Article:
Bloomberg News

Rio’s Hu May Exit China With Australia Plan to Sign Jail Treaty

June 14, 2011

June 15 (Bloomberg) -- Former Rio Tinto Group official Stern Hu, serving 10 years for taking bribes and espionage in a Chinese jail, may get to serve out the rest of his sentence in Australia under a planned prisoner exchange treaty.

The accord will be submitted to parliament “shortly,” Australian Justice Minister Brendan O’Connor’s office said in a statement. Once court proceedings are concluded, prisoners will require consent from both governments and the territory where they want to serve out their term, before they can be transferred.

“Obtaining all parties’ consent to transfer can be a lengthy process,” O’Connor’s spokeswoman Jayne Stinson said in the e-mailed statement.

There are 25 Australians imprisoned in China including Hu, who was sentenced in March 2010 for accepting illegal payments and infringing commercial secrets. There are 16 Australians awaiting trial or sentencing in China, Stinson said.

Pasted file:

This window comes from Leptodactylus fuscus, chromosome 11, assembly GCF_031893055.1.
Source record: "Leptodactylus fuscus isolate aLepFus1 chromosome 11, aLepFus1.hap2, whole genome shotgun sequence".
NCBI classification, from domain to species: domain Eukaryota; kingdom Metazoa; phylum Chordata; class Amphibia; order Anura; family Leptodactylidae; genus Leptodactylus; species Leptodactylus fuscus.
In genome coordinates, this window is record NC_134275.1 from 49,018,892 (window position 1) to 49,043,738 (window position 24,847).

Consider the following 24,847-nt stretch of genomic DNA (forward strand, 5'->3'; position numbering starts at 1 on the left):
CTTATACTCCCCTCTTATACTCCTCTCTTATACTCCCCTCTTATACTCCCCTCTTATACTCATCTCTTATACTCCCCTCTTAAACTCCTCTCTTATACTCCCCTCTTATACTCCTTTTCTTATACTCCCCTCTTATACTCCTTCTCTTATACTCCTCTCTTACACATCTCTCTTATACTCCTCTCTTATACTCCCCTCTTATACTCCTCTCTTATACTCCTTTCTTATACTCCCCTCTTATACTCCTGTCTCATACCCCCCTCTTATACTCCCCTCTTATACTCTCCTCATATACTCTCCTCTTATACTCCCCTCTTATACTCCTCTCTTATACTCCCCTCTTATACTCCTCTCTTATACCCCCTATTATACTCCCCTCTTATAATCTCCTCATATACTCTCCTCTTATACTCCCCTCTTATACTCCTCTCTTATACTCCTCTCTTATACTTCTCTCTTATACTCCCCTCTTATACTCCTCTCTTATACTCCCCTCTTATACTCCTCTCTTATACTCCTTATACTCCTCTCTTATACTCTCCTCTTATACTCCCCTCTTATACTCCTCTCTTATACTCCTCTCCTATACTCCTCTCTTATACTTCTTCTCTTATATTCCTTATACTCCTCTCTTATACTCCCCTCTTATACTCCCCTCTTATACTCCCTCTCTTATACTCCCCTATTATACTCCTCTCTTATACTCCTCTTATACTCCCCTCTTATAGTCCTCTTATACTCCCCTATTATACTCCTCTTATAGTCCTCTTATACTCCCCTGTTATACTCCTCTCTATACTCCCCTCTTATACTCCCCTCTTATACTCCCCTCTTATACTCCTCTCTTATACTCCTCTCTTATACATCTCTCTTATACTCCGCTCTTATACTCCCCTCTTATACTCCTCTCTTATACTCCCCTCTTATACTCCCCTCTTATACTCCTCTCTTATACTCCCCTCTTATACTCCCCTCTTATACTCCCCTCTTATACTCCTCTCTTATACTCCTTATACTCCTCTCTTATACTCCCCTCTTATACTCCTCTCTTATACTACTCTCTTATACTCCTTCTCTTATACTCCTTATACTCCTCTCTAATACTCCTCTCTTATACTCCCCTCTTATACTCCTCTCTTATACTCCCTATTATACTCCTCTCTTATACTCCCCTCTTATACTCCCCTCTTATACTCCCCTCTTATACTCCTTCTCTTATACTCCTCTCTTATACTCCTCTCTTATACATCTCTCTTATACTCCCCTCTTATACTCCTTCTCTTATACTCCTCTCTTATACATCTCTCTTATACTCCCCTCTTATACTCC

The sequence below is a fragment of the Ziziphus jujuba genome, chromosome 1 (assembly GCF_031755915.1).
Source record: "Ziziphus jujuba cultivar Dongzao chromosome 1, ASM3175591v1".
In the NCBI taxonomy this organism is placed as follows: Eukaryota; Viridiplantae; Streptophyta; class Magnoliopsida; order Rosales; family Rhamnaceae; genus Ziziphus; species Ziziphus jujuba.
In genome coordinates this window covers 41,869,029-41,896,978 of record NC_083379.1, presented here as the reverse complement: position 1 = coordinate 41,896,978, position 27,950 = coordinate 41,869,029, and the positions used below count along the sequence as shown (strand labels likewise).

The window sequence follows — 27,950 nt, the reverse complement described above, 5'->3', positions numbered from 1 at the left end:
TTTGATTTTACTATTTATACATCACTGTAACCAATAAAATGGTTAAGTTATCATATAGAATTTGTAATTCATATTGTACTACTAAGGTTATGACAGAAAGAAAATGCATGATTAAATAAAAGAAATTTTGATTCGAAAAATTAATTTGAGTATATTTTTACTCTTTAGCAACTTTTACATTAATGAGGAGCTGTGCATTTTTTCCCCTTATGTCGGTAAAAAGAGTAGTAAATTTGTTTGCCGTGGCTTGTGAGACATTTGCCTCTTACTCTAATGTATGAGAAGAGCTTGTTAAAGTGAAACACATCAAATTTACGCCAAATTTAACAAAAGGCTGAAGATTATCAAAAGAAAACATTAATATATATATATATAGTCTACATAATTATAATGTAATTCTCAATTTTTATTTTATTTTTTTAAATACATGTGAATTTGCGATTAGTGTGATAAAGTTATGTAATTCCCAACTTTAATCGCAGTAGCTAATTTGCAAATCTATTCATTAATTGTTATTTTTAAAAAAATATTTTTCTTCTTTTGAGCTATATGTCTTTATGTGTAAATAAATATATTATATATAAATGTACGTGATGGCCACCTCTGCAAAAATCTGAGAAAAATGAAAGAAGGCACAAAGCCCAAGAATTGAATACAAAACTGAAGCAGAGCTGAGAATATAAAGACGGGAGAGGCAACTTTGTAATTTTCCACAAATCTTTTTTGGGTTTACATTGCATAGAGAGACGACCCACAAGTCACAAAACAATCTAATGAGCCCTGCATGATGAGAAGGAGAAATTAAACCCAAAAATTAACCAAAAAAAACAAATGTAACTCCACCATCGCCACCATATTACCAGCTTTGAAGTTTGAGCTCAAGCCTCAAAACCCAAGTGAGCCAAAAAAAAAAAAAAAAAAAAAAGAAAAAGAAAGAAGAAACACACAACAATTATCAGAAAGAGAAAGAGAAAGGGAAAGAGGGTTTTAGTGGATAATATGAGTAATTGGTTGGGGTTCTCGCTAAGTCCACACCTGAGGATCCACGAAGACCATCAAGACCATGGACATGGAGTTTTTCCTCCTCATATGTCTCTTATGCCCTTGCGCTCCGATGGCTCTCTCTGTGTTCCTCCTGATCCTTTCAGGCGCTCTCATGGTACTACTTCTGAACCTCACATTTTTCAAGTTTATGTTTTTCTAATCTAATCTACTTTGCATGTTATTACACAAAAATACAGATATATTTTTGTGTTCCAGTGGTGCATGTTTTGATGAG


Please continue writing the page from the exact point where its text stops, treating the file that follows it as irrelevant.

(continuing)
Along with Hu, the Australian executive who led Rio’s iron- ore unit in China, three Chinese colleagues were given prison sentences of up to 14 years. Rio officials were not immediately available for comment.

Ties between the two countries were strained in 2009 after Hu’s arrest and Rio rejected state-owned Aluminium Corp of China’s $19.5 billion investment. Kevin Rudd, then Australia’s prime minister, said China “missed an opportunity” by holding parts of the case behind closed doors, adding that Hu’s conviction raised “serious unanswered questions.”

Trading Partners

China is Australia’s largest trading partner, with a two- way relationship that amounted to A$97.6 billion ($104 billion) in goods in 2010. Iron ore makes up more than one-third, or A$34.7 billion, of Australian goods exports to China, government figures show.

Prime Minister Julia Gillard, who took the party leadership from the Mandarin-speaking Rudd a year ago, yesterday refused to meet exiled Tibetan leader the Dalai Lama in Canberra’s parliament house. Chinese officials accuse the spiritual leader of fomenting rebellion in Tibet, which makes up about a quarter of China’s territory.

--Editors: John Brinsley, Ben Richardson

Gemma Daley in Canberra at gdaley@bloomberg.net

To contact the editor responsible for this story: Peter Hirschberg at phirschberg@bloomberg.net


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